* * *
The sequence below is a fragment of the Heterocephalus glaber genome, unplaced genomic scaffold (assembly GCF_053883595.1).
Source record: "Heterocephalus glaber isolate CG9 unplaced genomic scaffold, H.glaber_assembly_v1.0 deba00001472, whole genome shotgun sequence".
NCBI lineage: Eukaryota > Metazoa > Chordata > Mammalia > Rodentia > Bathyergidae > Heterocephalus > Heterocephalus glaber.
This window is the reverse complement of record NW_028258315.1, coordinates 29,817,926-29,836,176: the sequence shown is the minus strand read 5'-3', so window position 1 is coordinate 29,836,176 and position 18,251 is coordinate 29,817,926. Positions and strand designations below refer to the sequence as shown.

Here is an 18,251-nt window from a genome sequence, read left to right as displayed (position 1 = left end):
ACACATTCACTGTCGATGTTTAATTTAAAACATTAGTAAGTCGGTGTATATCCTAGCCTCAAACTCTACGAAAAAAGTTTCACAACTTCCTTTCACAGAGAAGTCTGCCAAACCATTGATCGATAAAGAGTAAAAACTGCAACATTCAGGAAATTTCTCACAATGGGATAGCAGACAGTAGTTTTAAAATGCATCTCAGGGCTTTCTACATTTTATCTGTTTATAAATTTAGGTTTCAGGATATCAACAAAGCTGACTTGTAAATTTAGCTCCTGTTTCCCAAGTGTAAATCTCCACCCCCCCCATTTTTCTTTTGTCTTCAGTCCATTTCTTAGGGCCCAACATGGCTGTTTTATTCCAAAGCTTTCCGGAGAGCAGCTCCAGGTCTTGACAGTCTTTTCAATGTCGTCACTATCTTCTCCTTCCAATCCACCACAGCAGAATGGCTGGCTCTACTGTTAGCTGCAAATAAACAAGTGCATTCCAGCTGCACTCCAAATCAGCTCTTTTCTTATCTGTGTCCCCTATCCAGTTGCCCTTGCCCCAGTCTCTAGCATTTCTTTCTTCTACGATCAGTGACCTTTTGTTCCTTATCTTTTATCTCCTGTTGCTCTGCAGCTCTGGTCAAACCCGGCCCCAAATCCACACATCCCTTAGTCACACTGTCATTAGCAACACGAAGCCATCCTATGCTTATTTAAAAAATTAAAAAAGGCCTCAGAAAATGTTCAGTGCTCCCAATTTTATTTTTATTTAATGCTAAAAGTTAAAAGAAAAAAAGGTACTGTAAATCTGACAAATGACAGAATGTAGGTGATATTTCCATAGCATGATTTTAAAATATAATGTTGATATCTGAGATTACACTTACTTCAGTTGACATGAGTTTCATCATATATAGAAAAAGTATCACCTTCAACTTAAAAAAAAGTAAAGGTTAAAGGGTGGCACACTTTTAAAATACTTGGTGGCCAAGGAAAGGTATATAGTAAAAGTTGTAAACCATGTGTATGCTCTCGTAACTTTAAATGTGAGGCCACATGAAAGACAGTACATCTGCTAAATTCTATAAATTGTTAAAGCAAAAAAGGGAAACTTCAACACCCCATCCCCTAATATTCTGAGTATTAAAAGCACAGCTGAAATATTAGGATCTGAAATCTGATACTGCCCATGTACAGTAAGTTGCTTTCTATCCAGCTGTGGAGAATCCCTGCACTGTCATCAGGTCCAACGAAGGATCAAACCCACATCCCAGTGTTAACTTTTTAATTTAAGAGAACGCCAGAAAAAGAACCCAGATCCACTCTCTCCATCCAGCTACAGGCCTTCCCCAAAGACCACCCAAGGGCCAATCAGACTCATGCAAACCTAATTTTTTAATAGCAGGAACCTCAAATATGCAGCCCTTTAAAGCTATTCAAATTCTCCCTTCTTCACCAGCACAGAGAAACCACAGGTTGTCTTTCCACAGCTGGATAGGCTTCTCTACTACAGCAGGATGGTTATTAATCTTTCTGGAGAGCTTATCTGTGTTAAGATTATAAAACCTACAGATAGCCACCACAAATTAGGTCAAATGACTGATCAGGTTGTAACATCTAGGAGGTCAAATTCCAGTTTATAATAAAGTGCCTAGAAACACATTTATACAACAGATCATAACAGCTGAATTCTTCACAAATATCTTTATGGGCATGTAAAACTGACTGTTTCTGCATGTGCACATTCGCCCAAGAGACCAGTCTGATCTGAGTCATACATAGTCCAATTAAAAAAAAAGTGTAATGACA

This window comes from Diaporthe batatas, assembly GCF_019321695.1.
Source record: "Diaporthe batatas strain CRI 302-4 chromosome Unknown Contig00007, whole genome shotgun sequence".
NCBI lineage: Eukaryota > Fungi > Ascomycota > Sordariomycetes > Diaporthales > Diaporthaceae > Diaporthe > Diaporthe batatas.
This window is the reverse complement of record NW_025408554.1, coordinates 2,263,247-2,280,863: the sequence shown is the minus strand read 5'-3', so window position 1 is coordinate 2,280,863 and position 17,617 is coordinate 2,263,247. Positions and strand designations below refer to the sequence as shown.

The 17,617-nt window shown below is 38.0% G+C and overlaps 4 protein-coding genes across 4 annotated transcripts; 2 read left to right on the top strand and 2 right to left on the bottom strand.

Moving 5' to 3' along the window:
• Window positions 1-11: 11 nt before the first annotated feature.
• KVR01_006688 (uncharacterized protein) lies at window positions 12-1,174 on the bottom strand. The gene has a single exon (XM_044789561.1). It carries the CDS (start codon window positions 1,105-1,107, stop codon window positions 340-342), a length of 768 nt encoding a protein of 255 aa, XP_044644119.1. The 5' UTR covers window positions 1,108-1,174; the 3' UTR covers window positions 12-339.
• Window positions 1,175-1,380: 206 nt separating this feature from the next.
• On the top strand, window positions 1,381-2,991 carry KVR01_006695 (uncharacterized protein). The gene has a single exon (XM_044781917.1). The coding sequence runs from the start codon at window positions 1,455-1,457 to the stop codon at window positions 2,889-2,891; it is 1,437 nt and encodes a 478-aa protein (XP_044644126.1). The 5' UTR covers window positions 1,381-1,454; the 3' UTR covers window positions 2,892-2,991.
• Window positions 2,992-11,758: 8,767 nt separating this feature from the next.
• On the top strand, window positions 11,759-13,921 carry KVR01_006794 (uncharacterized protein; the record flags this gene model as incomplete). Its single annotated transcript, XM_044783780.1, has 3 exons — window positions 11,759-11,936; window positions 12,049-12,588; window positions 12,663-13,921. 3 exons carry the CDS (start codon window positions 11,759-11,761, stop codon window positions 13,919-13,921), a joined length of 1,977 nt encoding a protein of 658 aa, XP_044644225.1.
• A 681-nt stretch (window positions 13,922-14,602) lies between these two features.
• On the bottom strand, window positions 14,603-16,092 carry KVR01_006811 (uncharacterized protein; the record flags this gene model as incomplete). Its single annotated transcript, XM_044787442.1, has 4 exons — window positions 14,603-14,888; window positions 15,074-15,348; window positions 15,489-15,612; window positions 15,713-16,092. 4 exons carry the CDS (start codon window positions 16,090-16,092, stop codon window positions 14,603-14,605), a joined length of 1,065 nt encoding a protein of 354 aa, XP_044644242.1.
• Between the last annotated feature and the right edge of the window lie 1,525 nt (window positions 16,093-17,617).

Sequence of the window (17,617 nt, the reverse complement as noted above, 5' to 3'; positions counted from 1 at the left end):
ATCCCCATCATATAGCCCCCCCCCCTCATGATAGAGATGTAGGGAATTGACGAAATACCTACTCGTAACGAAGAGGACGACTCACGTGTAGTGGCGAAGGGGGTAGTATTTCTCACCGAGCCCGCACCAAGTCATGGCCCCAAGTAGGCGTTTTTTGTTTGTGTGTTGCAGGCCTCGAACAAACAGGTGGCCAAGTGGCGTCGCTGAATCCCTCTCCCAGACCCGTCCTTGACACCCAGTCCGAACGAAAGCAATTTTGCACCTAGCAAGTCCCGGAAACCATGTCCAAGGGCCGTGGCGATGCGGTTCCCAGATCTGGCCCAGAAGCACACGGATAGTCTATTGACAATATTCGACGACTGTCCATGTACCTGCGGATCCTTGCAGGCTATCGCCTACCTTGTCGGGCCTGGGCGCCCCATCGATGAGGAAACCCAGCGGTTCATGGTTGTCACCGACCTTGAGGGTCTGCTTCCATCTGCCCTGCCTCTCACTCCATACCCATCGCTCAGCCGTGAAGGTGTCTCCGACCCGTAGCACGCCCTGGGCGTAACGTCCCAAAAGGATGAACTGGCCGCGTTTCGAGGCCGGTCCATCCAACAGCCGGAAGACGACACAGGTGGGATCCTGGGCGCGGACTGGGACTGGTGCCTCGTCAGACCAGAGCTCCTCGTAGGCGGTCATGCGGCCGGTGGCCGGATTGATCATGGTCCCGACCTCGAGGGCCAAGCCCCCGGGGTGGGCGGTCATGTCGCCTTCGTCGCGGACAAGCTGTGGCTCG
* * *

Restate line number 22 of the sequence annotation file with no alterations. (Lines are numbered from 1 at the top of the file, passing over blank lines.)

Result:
Sequence of the window (17,617 nt, the reverse complement as noted above, 5' to 3'; positions counted from 1 at the left end):